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Fall championships in limbo, UNI volleyball focused on what it can control
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COLLEGE VOLLEYBALL

Fall championships in limbo, UNI volleyball focused on what it can control

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Northern Iowa players celebrate a point against Illinois State during the 2019 Missouri Valley Conference tournament championship match in Cedar Falls.

CEDAR FALLS -- Ask University of Northern Iowa volleyball coach Bobbi Petersen if there will be an NCAA tournament this fall, and she might have a different answer for you depending on the hour.

Guiding UNI into the NCAA postseason field 15 of the past 20 seasons, including each of the last five, Petersen enters her 21st year at the helm with 509 career victories. Her colleagues throughout the nation sit on opposite ends of the spectrum when it comes to whether or not a 2020 fall season will end with a national tournament.

“They’re all people that I normally would listen to and think have a really good feel for things,” Petersen said. “When they’re having different opinions and different thoughts, it makes it interesting.”

The NCAA Board of Governors decided on Wednesday to direct each division’s governing body to decide the fate of fall championships. NCAA Division II and Division III’s fall national tournaments were canceled. No decision has been made so far on the status of fall Division I sports.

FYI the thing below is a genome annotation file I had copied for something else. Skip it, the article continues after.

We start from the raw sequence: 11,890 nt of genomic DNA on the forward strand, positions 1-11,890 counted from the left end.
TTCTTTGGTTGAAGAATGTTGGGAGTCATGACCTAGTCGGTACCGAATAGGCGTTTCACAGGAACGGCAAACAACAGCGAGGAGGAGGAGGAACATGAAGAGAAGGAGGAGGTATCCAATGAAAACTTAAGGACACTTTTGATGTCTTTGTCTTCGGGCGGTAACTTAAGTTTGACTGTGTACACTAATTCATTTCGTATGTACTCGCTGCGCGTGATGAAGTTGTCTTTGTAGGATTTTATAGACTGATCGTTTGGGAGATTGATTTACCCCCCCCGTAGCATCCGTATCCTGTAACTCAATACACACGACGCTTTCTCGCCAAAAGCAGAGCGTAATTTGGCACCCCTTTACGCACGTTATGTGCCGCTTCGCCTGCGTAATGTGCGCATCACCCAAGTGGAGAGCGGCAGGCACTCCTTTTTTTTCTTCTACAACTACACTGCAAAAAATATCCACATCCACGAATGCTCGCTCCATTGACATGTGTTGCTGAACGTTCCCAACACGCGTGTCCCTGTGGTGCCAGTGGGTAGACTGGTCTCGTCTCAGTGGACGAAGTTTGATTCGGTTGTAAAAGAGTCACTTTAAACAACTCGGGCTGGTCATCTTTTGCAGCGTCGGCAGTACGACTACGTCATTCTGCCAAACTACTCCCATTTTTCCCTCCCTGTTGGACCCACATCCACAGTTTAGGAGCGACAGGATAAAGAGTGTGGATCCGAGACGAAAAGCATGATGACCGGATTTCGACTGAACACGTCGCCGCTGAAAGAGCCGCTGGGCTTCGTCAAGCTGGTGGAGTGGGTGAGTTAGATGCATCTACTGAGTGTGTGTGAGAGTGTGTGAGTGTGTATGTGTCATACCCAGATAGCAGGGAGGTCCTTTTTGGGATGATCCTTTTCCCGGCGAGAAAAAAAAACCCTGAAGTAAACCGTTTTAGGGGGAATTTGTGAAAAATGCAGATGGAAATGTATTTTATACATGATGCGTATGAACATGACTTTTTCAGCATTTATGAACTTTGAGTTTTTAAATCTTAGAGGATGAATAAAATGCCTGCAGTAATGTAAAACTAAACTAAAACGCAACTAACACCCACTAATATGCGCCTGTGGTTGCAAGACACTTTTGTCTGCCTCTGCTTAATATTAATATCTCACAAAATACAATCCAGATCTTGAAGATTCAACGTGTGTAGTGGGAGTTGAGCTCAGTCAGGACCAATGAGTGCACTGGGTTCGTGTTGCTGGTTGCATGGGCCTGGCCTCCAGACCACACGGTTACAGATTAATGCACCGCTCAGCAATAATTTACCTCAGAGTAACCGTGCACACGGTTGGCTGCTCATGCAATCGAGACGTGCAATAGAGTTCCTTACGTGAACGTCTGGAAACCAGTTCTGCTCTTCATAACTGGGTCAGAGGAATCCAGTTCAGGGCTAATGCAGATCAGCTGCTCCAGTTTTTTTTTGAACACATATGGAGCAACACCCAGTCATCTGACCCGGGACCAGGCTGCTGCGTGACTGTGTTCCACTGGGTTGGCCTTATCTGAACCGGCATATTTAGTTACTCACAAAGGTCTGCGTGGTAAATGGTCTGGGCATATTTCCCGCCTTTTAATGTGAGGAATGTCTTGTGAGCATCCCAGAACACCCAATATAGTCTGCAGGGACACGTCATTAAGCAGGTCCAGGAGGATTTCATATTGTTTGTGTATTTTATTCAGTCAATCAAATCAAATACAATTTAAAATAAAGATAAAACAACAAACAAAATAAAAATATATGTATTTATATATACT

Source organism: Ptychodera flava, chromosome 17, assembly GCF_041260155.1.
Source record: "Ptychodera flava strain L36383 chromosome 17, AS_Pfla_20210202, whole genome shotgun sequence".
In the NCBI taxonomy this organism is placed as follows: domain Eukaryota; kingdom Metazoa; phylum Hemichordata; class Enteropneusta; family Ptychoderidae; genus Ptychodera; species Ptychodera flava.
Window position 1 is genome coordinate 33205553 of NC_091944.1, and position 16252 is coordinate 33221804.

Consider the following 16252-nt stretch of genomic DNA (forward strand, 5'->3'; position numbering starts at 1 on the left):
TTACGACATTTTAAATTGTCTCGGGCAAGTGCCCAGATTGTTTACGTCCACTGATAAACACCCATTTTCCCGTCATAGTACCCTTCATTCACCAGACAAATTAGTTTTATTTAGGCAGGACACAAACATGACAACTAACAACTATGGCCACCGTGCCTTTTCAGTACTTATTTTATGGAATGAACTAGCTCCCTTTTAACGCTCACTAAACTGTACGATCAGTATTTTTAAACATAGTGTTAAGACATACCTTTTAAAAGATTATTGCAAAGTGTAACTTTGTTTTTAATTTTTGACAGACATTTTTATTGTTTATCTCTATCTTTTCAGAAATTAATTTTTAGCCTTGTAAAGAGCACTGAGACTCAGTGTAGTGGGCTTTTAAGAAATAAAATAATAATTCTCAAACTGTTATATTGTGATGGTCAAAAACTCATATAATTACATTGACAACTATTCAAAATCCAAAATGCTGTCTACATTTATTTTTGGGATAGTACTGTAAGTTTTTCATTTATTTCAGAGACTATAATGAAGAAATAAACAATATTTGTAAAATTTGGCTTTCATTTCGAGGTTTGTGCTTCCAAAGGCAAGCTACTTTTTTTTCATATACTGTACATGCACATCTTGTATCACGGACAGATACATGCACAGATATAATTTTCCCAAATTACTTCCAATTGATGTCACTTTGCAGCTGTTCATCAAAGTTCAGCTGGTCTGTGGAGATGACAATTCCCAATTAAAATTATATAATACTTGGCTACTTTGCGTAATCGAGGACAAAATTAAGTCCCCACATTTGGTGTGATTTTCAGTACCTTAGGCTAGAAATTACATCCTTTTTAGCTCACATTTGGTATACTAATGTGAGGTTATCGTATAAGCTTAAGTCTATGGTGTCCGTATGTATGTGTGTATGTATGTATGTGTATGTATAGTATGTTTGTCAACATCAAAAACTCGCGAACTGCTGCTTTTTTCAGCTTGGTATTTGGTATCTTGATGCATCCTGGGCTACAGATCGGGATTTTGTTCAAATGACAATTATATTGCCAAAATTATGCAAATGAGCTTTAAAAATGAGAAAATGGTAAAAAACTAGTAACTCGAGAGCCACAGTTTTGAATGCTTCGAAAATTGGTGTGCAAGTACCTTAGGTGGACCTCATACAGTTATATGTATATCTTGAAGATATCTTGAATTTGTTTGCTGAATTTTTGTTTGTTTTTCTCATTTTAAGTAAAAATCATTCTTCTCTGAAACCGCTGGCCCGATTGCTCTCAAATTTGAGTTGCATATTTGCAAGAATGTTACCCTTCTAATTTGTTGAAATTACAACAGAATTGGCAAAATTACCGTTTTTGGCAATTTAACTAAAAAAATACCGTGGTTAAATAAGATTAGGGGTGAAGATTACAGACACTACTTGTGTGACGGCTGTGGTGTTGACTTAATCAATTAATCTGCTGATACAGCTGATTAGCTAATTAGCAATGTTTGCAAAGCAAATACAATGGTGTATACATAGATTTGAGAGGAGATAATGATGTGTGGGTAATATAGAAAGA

In March, Petersen admits she almost tried to look too far ahead. Now, UNI’s coach realizes there’s so much outside the control of her and her staff.

“I can’t sit there and try to guess any more,” Petersen said. “I just have to move forward.

“The idea is to keep moving forward if we can do it in a safe way. That’s where we’re at right now.”

The Missouri Valley Conference has delayed the start of fall practice until Aug. 17, the first day of classes for UNI students. Currently, the Panthers will play a conference-only schedule that will begin on Sept. 25 at Bradley.

Should the NCAA decide to cancel its fall championship, the MVC may ultimately delay its season until spring -- an option that would present a variety of new challenges, but may end up allowing more matches to take place.

“If we could have something that looked more normal for a season in the spring, I think there are a lot of people across the country in the volleyball community that would definitely be up for that,” Petersen said.

Perhaps no program was hit as hard by the cancellation of nonconference matches than UNI. Petersen had constructed one of the nation’s toughest schedules outside her league, highlighted by a tournament in Cedar Falls that included Texas, Utah, Missouri and Syracuse.

UNI’s annual rotating tournament with Kentucky, USC and Creighton was planned along with a trip to Notre Dame for a tournament and a big home rivalry match against Iowa State. Petersen is optimistic that UNI will be able to host a tournament in 2021.